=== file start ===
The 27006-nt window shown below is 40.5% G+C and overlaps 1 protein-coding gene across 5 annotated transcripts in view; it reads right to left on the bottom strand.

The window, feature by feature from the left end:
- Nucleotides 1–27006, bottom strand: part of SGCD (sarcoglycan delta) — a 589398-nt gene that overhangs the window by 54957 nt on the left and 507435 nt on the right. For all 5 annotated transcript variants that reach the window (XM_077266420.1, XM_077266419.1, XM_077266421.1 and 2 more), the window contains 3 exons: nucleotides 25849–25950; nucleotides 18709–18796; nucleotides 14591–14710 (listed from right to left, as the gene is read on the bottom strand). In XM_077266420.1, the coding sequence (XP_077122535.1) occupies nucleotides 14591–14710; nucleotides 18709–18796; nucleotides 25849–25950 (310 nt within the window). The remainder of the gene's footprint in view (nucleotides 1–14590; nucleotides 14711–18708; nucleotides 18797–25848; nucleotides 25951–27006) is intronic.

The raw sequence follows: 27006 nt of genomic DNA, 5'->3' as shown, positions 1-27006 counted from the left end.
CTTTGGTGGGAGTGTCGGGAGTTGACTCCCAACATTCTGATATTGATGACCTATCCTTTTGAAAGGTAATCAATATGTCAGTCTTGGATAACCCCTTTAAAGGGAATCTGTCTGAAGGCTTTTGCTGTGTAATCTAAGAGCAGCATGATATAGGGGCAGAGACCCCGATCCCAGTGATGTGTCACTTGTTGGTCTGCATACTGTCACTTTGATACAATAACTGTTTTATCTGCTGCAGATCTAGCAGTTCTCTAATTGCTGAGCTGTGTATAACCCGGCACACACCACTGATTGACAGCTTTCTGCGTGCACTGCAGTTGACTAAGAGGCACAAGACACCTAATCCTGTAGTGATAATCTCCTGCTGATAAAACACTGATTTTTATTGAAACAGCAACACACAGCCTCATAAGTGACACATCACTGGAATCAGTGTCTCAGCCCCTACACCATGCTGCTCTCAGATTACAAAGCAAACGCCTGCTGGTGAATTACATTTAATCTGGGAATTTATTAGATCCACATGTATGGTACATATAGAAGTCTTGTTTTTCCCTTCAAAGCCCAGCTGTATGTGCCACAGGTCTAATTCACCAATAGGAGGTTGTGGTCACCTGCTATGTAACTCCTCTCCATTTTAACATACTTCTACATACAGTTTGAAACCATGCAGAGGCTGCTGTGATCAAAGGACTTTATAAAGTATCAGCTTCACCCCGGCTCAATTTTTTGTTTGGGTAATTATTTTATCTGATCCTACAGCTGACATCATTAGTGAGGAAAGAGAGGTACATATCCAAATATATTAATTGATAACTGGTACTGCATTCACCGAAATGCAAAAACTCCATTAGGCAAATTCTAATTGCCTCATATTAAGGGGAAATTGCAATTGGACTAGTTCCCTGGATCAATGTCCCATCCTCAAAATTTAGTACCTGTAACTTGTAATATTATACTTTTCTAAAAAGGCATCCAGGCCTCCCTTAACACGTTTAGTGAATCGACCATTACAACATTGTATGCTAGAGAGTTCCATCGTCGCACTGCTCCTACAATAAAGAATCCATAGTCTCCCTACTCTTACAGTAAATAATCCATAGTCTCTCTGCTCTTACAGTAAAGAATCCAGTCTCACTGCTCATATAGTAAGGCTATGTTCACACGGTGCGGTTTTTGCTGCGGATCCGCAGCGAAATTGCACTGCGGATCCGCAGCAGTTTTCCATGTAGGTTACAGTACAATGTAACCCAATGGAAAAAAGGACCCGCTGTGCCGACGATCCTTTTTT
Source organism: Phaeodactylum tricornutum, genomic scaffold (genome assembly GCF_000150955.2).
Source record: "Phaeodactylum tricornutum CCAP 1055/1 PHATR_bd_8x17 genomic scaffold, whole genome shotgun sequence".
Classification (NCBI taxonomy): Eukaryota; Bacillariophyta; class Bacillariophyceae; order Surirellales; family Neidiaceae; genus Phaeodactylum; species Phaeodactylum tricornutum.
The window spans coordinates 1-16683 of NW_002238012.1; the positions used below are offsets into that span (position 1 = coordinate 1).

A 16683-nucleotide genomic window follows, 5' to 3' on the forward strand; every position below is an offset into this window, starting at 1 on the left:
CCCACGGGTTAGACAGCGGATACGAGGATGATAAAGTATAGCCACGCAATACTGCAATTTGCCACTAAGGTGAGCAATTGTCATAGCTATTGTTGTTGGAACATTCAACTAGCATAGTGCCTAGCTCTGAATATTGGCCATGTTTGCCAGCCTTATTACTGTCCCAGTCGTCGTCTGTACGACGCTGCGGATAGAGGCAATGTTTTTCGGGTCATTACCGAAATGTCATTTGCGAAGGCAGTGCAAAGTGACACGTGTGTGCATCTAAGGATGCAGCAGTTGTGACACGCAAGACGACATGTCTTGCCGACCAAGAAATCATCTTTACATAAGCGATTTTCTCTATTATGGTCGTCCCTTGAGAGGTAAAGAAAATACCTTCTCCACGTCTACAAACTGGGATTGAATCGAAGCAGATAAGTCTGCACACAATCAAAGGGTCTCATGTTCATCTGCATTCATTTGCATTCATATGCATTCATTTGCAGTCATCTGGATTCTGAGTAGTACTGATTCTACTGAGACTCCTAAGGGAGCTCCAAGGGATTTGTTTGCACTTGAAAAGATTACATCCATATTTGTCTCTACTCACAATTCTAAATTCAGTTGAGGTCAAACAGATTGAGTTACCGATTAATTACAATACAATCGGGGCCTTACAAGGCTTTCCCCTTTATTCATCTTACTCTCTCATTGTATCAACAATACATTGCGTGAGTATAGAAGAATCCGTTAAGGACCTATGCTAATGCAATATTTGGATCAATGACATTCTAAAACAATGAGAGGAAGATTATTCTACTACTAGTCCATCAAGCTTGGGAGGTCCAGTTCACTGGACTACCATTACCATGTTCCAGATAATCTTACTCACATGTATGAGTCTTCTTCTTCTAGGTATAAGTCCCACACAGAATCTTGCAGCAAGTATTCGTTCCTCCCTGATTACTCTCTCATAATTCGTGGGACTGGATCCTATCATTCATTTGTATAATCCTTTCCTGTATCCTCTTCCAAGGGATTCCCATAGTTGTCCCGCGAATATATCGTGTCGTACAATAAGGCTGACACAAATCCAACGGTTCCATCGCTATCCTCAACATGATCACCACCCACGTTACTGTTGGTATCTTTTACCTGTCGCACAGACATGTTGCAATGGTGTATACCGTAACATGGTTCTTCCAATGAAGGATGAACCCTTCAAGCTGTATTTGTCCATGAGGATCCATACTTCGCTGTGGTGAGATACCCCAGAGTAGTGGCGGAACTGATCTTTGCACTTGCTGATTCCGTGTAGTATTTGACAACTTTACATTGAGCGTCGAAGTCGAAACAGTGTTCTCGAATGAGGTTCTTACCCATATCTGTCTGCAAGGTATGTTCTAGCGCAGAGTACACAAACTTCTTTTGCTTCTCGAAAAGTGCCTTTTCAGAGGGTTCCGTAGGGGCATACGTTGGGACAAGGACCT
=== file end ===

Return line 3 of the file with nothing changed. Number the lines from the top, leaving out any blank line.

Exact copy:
- Nucleotides 1–27006, bottom strand: part of SGCD (sarcoglycan delta) — a 589398-nt gene that overhangs the window by 54957 nt on the left and 507435 nt on the right. For all 5 annotated transcript variants that reach the window (XM_077266420.1, XM_077266419.1, XM_077266421.1 and 2 more), the window contains 3 exons: nucleotides 25849–25950; nucleotides 18709–18796; nucleotides 14591–14710 (listed from right to left, as the gene is read on the bottom strand). In XM_077266420.1, the coding sequence (XP_077122535.1) occupies nucleotides 14591–14710; nucleotides 18709–18796; nucleotides 25849–25950 (310 nt within the window). The remainder of the gene's footprint in view (nucleotides 1–14590; nucleotides 14711–18708; nucleotides 18797–25848; nucleotides 25951–27006) is intronic.